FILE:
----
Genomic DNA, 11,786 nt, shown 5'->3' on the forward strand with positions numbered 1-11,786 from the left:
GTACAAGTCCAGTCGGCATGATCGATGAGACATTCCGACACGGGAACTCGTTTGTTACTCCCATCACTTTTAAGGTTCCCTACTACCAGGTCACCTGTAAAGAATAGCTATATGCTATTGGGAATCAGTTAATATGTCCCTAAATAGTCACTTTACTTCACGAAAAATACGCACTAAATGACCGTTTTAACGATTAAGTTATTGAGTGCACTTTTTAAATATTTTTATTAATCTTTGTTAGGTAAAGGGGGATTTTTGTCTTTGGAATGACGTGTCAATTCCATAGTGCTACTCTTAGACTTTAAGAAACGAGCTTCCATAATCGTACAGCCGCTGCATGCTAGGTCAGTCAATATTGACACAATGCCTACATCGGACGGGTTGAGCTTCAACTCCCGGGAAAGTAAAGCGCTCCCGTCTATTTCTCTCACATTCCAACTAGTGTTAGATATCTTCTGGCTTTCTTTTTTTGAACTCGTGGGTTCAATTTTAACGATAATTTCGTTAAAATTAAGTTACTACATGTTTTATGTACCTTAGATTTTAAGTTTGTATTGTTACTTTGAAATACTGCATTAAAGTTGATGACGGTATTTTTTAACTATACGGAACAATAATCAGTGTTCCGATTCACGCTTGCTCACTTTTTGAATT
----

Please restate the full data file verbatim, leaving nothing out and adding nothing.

Genomic DNA, 11,786 nt, shown 5'->3' on the forward strand with positions numbered 1-11,786 from the left:
GTACAAGTCCAGTCGGCATGATCGATGAGACATTCCGACACGGGAACTCGTTTGTTACTCCCATCACTTTTAAGGTTCCCTACTACCAGGTCACCTGTAAAGAATAGCTATATGCTATTGGGAATCAGTTAATATGTCCCTAAATAGTCACTTTACTTCACGAAAAATACGCACTAAATGACCGTTTTAACGATTAAGTTATTGAGTGCACTTTTTAAATATTTTTATTAATCTTTGTTAGGTAAAGGGGGATTTTTGTCTTTGGAATGACGTGTCAATTCCATAGTGCTACTCTTAGACTTTAAGAAACGAGCTTCCATAATCGTACAGCCGCTGCATGCTAGGTCAGTCAATATTGACACAATGCCTACATCGGACGGGTTGAGCTTCAACTCCCGGGAAAGTAAAGCGCTCCCGTCTATTTCTCTCACATTCCAACTAGTGTTAGATATCTTCTGGCTTTCTTTTTTTGAACTCGTGGGTTCAATTTTAACGATAATTTCGTTAAAATTAAGTTACTACATGTTTTATGTACCTTAGATTTTAAGTTTGTATTGTTACTTTGAAATACTGCATTAAAGTTGATGACGGTATTTTTTAACTATACGGAACAATAATCAGTGTTCCGATTCACGCTTGCTCACTTTTTGAATT